The Daily Beast
Mom Raised Thousands for Daughter’s ‘Terminal Illness.’ But It Was All Fake, Officials Say.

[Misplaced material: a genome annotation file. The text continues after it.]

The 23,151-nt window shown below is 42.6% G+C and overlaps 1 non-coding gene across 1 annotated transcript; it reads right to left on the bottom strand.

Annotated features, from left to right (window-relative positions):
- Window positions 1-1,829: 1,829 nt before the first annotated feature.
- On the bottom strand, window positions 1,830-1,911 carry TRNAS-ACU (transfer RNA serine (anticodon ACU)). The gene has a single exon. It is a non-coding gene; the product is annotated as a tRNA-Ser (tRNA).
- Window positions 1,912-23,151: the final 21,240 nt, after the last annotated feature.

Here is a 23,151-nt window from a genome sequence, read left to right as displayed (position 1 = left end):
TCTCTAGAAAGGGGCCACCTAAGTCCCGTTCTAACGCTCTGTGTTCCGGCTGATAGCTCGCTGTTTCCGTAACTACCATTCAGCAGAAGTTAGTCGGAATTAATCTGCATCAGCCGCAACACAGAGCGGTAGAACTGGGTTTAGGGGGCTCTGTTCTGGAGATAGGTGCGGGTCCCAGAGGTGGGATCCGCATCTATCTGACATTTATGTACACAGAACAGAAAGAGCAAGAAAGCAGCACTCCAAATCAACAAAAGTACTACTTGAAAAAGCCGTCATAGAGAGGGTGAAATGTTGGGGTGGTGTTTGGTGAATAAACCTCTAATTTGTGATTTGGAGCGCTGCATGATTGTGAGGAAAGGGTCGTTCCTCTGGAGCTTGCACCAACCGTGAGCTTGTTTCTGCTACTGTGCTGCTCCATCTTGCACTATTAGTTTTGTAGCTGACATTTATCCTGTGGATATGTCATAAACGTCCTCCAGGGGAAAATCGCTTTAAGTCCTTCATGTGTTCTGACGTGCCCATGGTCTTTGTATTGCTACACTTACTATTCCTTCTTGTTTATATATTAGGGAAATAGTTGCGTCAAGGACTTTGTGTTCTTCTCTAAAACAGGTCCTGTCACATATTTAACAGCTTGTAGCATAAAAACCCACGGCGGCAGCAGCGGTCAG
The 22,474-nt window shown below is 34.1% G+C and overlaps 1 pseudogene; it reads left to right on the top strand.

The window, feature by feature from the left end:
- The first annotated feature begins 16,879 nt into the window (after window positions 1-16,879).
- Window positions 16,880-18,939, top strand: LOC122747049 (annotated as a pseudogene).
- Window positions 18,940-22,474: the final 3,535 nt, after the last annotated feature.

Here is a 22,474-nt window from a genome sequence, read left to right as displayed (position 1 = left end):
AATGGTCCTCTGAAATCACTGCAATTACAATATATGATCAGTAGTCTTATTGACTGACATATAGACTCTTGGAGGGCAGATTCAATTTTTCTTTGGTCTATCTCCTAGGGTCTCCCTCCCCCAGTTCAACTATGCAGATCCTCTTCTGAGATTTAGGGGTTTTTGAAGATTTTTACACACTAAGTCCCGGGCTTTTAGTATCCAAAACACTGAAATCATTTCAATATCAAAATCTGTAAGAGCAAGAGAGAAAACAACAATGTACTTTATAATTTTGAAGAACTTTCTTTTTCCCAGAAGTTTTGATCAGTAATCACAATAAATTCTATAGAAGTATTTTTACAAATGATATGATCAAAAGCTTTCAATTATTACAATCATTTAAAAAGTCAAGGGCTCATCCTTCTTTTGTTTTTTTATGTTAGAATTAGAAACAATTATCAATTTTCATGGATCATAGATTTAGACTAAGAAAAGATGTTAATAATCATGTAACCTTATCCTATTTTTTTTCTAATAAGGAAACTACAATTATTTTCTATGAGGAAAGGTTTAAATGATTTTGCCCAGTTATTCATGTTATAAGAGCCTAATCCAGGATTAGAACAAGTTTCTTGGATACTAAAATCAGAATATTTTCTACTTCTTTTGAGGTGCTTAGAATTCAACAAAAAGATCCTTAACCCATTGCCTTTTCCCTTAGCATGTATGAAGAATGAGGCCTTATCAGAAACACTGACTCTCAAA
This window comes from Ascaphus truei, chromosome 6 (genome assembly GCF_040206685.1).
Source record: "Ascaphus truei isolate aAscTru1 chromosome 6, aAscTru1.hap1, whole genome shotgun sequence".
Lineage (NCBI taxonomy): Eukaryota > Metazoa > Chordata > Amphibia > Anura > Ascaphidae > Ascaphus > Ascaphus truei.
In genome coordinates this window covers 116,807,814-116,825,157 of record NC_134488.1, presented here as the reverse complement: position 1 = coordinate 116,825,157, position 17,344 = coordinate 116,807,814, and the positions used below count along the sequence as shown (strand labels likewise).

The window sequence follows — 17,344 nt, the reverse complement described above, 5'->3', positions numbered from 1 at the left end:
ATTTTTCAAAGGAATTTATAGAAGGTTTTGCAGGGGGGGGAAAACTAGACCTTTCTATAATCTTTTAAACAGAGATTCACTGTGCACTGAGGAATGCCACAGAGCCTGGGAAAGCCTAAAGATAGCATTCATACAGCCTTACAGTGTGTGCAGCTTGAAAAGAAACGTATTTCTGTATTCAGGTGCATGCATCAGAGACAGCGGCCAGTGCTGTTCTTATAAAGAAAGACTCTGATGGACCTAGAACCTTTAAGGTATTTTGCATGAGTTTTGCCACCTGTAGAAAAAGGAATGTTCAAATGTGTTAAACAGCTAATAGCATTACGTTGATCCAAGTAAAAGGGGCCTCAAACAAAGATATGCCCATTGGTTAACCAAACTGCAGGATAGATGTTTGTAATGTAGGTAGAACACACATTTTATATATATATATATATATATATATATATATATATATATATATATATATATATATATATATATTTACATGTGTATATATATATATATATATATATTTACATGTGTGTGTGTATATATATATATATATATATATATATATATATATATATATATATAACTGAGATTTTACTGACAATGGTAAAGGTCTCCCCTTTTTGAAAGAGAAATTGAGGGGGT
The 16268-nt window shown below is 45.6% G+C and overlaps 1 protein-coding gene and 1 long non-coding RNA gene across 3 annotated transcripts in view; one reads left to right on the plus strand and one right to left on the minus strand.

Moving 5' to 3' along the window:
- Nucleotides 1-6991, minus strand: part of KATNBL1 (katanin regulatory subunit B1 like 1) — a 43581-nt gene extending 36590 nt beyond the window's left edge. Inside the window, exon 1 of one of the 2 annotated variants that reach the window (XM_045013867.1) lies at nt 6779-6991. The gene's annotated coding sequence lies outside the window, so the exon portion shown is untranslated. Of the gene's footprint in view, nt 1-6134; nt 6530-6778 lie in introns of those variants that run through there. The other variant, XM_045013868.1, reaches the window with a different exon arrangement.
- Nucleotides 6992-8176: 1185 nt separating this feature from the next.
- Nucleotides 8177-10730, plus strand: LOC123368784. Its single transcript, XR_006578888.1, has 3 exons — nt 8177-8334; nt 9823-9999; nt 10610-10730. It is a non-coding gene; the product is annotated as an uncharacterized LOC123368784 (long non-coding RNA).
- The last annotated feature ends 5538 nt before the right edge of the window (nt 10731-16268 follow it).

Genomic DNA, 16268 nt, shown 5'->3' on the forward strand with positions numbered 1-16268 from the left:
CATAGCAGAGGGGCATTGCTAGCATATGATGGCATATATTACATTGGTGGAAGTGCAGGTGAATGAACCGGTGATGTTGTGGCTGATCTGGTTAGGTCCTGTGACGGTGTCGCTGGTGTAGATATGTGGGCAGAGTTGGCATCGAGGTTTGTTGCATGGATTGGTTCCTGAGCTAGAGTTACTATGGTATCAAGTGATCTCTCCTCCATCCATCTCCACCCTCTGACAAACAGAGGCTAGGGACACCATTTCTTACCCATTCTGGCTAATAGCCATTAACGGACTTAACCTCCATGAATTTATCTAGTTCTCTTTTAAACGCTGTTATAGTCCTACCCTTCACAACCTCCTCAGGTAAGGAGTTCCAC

FacebookFor the past three years, 11-year-old Rylee Abbuhl had been working with a counselor to “process her own death” after being repeatedly told she had an incurable medical condition that could cause her central nervous system to fail.While grappling with the reality that she could never play college softball for Notre Dame or enter high school, Rylee was also capturing national attention.Her plight earned her and her mom tickets to Sea World, made her the guest of honor at a Texas A&M softball game, and raised thousands of dollars.“At this point, the doctors are focused on Rylees quality of life versus quantity of life. To meet Rylee in any setting is to love her, she is a friend to all and her sense of humor will have you laughing until it hurts,” a GoFundMe titled “calling all Rylee’s Warriors” states. “Unfortunately, Rylees health continues to decline and although she continues to fight this courageous fight she not only needs prayers but she needs her mom. Please help show your support.”But local authorities in Canton, Ohio revealed this week that Rylee is not sick—and her mother, Lindsey Abbuhl, made it all up to fund trips, their house, and other expenses for years.U.S. Marshal Framed Ex-GF as Rape Predator, Had Her Jailed for Months: Docs“There is no evidence to support [the] mother’s claim that Rylee is terminally ill,” says a neglect and abuse complaint, filed in Family Court this week by the Stark County Division of Children Services and obtained by the Canton Repository. The complaint noted that a medical professional reviewed all of Rylee’s medical records and found no illness.The shock revelation prompted the Stark County Sheriff’s Office to remove Rylee from her mother’s home and open an investigation into allegations Abbuhl used her daughter for personal gain.After temporarily placing Rylee with a family friend, a Stark County Family Court Judge on Friday placed her with her dad, Jamie Abbuhl, who had been increasingly concerned about his ex-wife’s claims about their daughter. Lindsey Abbuhl, 34, has not been charged with any crime.“If she needed my heart, I’d give it to her today,” Jamie Abbuhl told the Repository. “As far as her going to die… no.”Abbuhl did not immediately respond to The Daily Beast’s request for comment on Saturday.News reports show Rylee received national attention for her illness, including a personalized video message from pro softballers like Sierra Romero. In a March 1 interview with News Talk 1480 WHBC, Abbuhl said that 25 colleges and universities had reached out to Rylee to show their support.The most amazing young woman we’ve ever met! Rylee Abbuhl!! pic.twitter.com/2qMq1DxYqx— Walsh Softball (@WalshUSoftball) February 26, 2021 She even threw the first pitch for a Feb. 16 rival game between Walsh University and Malone University after meeting team members and coaches.The opportunity to pitch—which Rylee told FOX 8 was her “favorite part” of the game—was especially meaningful since she was apparently forced to stop playing last year as her condition supposedly worsened.“Her doctors were concerned that the sport was a little bit too physical for her with her medical condition. So we had to make the tough decision last year that she was going to walk away and not be able to play anymore,” her mom told FOX 8.The same day, Abbuhl told the Repository her daughter had “two months” to live, according to the outlet.Abbuhl often posted on social media about her daughter’s illness—and fundraisers to help cover expenses. In several posts, she mentions hospital stays with Rylee.“I’m looking for a place for a party, that doesn’t have restrictions [on] the amount of people due to covid. We want to make Rylee’s birthday party super special this year – and need room to have all of her family, friends, and supporters there,” Abbuhl wrote in a February 28 Facebook post.About a month later, Abbul posted about a “Rylee Warriors” youth softball “benefit” tournament that took place between April 30 and May 2. “All proceeds will be going to Rylee Abbuhl and her family for medical and living expenses,” the post said.According to the Repository, the neglect and abuse complaint stated that, despite Abbuhl’s insistence her daughter was sick, Rylee’s counselor found out this year that the girl was healthy.“[Lindsey Abbuhl] also told the counselor, who is going on maternity leave, that Rylee may not be alive when the counselor returns,” the complaint states.The Repository added that they had received several questions about Rylee’s illness from readers. They asked Abbuhl for the girl’s medical records but were denied. Abbuhl also previously told the Repository that she had former friends who were trying to cast doubt on her daughter’s illness to disparage them.“She has a whole team of doctors [at Akron Children’s Hospital] working on her,” Abbuhl previously told the outlet, adding that the root of Rylee’s illness was unknown. “That’s sad people have to cause drama. Rylee sits in during her [doctor] appointments; she knows what’s happening to her. So calling me a liar is calling her a liar.”Abbuhl also detailed Rylee’s illness to News Talk 1480 WHBC, stating that Rylee started having medical issues “four years ago” and began seeing a neurologist two years later to look at her issues “as a whole.” Abbuhl said that after countless MRIs, CT scans, and speed studies, doctors discovered that “Rylee’s central nervous system does not work correctly.”When authorities confronted Abbuhl on Thursday, she allegedly denied making up her daughter’s medical condition. After that, authorities immediately removed Rylee for her own safety, the Repository reported.Rylee will now stay with her father until a hearing next month. Lindsey had been awarded sole custody following her 2017 divorce but Stark County Family Court Judge Rosemarie Hall on Friday had to supersede the custody agreement.Read more at The Daily Beast.Get our top stories in your inbox every day. Sign up now!Daily Beast Membership: Beast Inside goes deeper on the stories that matter to you. Learn more.